The most important task facing Ed Davey for the long term is not how to manage the Energy Bill, but deciding how to deal with the 112 tonnes of plutonium accumulated at Sellafield and Dounreay from past civil nuclear operations, still growing at 4-6 tonnes a year.
The cost of maintaining this hazardous material in maximum security conditions to the year 2050 is estimated at £67.5 billion. But storage in a geological disposal facility is not on the cards, with Cumbria County Council’s decision to reject the idea in January, and no other candidates on the horizon. The best hope is therefore to use the plutonium as fuel in the future programme of nuclear reactors for electricity generation.
The Nuclear Decommissioning Authority (NDA) and the Government’s favoured solution is to build a plant to manufacture mixed uranium and plutonium oxide fuel (MOX), but we have already been down that route. We closed down a MOX plant in 2011 after spending £1.4 billion and producing a mere 13 tonnes of fuel.
The Americans are building a MOX plant, originally budgeted at $1 billion, but now estimated to come in at $7 billion. The running costs alone, with no amortisation of capital, will be over $200k for every kilogram of plutonium. The only customer they are likely to have for this hopelessly uneconomic output is the Tennessee Valley Authority, a publicly owned electricity generator.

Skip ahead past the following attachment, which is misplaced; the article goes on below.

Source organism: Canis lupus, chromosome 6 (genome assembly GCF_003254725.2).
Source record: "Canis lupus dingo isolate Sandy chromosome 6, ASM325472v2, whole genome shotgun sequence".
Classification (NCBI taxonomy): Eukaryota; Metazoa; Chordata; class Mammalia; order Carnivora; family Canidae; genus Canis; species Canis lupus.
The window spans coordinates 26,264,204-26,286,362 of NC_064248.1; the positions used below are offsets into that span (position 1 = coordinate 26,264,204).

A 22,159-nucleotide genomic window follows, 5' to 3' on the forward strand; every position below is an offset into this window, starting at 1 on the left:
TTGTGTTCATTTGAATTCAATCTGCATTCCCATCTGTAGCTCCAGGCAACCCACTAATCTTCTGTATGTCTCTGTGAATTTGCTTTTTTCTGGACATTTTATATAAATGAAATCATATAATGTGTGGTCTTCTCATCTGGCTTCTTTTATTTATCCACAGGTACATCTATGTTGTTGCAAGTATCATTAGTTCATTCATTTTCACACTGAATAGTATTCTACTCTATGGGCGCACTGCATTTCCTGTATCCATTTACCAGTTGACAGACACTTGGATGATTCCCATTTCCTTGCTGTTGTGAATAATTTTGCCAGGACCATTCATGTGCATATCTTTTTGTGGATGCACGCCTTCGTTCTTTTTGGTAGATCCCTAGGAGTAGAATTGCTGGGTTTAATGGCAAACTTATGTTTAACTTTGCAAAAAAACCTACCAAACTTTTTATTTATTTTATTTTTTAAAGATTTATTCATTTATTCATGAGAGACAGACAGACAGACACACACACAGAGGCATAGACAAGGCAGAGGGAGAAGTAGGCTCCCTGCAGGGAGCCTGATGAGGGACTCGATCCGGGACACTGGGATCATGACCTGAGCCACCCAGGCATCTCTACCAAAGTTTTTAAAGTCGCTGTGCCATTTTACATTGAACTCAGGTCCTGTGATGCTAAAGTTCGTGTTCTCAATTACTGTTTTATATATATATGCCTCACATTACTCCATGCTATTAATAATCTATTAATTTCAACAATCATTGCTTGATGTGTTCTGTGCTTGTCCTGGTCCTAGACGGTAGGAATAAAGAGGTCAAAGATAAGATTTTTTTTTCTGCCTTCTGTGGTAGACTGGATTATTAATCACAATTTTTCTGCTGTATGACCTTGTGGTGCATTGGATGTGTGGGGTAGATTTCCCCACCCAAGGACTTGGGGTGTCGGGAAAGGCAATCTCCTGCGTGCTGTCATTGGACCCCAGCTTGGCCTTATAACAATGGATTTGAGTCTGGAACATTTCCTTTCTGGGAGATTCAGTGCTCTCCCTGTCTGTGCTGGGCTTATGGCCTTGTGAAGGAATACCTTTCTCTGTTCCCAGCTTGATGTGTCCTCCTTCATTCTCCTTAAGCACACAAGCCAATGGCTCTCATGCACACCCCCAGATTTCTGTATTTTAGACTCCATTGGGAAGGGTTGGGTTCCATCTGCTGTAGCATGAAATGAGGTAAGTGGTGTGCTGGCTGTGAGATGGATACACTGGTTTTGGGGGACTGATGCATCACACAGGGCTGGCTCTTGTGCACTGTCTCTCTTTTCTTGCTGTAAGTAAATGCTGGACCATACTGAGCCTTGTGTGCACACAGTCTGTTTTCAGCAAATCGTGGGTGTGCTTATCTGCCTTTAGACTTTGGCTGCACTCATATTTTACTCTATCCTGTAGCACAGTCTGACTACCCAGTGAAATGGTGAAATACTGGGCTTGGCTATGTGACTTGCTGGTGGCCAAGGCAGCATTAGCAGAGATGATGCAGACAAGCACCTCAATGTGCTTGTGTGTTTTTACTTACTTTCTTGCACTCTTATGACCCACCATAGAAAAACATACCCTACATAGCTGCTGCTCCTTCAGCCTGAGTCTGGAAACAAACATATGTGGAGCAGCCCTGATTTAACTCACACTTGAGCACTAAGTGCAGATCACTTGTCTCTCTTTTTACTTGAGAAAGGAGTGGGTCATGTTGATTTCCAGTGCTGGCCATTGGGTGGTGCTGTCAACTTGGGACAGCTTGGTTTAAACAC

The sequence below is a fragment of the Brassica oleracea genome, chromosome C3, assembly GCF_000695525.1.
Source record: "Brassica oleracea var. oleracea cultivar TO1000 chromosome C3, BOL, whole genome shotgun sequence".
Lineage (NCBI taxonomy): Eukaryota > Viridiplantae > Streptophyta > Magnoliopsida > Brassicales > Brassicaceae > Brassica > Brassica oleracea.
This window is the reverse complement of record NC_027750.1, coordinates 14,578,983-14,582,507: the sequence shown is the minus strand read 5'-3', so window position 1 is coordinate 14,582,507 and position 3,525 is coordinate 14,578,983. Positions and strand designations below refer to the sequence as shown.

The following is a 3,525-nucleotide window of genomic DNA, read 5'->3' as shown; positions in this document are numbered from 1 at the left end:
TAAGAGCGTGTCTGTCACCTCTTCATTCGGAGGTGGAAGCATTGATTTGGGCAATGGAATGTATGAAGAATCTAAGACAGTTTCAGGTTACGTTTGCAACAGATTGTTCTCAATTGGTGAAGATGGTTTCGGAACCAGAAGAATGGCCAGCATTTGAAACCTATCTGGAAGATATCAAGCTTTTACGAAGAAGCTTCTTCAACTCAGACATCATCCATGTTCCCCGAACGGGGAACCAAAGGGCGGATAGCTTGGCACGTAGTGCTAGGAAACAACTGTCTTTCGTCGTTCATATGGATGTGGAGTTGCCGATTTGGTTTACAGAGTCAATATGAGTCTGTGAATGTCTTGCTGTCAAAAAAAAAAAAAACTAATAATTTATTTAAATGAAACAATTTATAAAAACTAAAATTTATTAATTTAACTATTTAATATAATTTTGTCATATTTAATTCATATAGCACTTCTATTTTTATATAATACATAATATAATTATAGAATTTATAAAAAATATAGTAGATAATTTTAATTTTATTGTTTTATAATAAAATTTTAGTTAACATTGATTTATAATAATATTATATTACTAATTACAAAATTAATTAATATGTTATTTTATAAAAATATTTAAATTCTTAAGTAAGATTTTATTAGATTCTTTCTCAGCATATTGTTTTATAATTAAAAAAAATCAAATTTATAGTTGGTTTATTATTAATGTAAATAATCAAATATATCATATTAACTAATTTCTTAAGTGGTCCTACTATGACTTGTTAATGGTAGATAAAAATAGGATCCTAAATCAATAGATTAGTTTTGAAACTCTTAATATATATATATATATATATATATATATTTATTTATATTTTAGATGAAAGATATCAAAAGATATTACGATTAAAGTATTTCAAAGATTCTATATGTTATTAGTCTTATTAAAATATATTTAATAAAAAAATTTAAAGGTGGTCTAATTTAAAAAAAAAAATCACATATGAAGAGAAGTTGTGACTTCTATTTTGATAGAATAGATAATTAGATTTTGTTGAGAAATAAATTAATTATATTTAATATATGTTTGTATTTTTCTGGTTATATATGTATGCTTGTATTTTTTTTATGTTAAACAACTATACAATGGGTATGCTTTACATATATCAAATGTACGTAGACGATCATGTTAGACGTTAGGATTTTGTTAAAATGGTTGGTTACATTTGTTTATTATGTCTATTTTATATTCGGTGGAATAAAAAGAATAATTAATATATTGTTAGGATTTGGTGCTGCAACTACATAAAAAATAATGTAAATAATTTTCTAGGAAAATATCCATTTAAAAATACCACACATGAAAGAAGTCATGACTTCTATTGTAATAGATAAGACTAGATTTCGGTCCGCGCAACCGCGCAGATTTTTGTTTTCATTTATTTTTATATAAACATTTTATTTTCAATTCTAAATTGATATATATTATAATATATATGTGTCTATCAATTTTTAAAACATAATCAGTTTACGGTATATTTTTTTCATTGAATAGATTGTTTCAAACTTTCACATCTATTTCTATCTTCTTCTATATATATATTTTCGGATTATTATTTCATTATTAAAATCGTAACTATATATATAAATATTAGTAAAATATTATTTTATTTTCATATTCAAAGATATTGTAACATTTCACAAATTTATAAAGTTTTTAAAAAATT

In Europe, there are no takers at all for MOX fuel. EDF, likely to get orders in the coming nuclear programme, says it doesn’t want MOX, and neither does Horizon, scheduled to build a new station at Wylfa on the Isle of Anglesey.
The Canadian reactor vendor Candu says it would use its own variant of MOX fuel to use up our plutonium stocks. They need to convince the NDA their plan would be more likely to come in on budget than the failed projects in the UK and the US.
The final candidate is GE/Hitachi’s PRISM reactor, which uses plutonium in metallic form, avoiding the necessity for an oxide plant. It can be adapted to recycle spent elements from other reactors, turning nuclear waste from a liability into an asset. The private funding model GE/Hitachi is offering could shift the risk from the UK taxpayer to the contractor with the cost being recovered from sales of electricity,
When the NDA finally report to the Department for Energy and Climate Change (DECC), Ed Davey will need the Treasury to advise on the economic merits of the business plans of the three competitors, and the Office of Nuclear Regulation to assess not only the licenceability of the three competitors, but whether their plans make the plutonium safer all along the way.
This decision has enormous implications for the future of nuclear reactors in the UK’s energy mix as well as for the speed and safety of eliminating the plutonium stockpile. The bottom line must be that burning plutonium is not only safe and reliable, but produces electricity at a cost of less than £100 per MWh, in common with other low-carbon technologies post 2020. Good luck, Ed!
* Eric Lubbock, Lord Avebury, is a working peer, and Vice-Chair, Parliamentary Human Rights Group. He blogs here.